Therefore, failure to adopt bills on “NBU nationalization” and to divert it from being a “thing-in-itself” and only exercising the external mandate would be a very bad affair. This has already resulted in a situation where the National Bank not so much as touches the internal mandate – the fight against unemployment and the economic growth. If we do not change the regulator’s mandate, the stagnating trend and insignificant growth will persist, while what we need is an 8-10% growth, change of NBU functions as a truly trustworthy National Bank and restoration of the nation’s confidence in it. Speaking structurally, another priority is establishment of a non-commercial sector in our banking system represented by a state bank for reconstruction and development, launching of an export credit agency. And we are lobbying for an analogue of the US Small and Medium Business Administration to be set up in 2018 to promote actual cheapening of loans using civilized non-corruptive mechanisms.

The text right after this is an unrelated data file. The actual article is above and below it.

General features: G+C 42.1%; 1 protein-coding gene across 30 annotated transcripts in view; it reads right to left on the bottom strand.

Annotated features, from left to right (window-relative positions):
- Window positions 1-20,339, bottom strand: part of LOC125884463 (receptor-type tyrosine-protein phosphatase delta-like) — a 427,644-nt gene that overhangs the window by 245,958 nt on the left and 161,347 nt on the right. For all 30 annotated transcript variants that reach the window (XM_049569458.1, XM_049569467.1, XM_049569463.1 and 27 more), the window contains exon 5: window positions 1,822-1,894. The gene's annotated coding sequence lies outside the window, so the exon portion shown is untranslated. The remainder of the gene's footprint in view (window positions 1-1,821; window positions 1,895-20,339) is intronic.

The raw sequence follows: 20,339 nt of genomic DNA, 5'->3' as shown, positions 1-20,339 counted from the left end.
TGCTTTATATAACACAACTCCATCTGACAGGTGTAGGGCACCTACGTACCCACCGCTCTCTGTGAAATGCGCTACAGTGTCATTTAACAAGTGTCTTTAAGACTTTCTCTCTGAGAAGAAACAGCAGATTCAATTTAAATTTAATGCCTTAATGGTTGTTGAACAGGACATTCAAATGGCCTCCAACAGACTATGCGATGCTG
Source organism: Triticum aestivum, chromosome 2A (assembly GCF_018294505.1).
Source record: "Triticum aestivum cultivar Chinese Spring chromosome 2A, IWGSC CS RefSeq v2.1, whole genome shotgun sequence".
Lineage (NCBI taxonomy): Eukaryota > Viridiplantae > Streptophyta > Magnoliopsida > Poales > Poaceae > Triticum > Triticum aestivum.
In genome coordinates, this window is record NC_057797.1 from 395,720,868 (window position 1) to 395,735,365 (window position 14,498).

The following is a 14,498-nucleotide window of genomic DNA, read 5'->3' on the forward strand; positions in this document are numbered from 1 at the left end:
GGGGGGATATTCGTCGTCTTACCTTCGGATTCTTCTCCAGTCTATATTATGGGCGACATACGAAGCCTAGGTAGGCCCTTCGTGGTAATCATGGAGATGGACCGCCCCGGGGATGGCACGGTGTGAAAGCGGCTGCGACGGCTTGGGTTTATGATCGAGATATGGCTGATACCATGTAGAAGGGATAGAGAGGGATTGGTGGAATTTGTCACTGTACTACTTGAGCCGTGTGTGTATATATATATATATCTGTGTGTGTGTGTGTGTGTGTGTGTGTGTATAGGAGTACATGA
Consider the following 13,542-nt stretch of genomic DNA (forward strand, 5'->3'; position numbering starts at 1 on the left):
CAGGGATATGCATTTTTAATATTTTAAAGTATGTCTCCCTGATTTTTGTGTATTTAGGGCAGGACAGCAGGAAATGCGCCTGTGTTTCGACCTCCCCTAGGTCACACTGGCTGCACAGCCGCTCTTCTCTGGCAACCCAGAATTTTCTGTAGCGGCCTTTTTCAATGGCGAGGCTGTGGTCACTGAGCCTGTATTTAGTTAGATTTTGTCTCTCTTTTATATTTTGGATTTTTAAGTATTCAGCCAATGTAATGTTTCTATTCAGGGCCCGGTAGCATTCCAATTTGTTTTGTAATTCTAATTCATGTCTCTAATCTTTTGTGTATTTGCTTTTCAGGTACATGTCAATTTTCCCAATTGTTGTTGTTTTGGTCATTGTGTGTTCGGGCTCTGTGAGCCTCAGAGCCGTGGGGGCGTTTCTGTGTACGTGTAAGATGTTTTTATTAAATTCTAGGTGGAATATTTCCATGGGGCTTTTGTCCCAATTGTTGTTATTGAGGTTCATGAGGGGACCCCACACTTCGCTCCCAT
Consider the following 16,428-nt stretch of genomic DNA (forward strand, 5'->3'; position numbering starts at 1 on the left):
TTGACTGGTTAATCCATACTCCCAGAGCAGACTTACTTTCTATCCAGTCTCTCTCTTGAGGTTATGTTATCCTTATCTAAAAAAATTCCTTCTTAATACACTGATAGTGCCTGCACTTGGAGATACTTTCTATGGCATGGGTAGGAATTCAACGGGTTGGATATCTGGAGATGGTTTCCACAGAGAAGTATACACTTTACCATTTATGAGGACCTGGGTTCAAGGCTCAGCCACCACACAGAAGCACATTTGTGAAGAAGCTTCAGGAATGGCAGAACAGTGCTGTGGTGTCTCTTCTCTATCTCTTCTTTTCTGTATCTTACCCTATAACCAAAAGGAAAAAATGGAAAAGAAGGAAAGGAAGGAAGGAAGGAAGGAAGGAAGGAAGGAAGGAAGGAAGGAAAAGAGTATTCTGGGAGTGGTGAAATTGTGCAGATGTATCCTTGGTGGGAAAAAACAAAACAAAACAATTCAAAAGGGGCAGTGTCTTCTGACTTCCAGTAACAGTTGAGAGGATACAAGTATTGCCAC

US dollar. According to our estimates, the budgeted exchange rate of 27.2 UAH/1 USD is based on the expectation of great success in privatization. We have been expecting it for three years but things are not moving. Will something change next year? I am not so sure. The analysts who had talked about the US dollar going down to 25 UAH after the successful privatization and receipt of all tranches were mistaken. Obviously the National Bank and the Cabinet of Ministers lack efficiency in attracting overseas funds. We were told about 15-17 billion euros. Where are those? Where is the Marshall Plan for Ukraine? In the past year and a half we stopped discussing it for some reason, although it has been promised to us officially after the Revolution of Dignity. And now, if macro financial aid in a micro amount of 600 million euros is granted by the EU on the terms of repayable lending at a cost of non-repayable loss of our forests, we should probably negotiate better…Bank-less, forest-less – who’s next, gentlemen?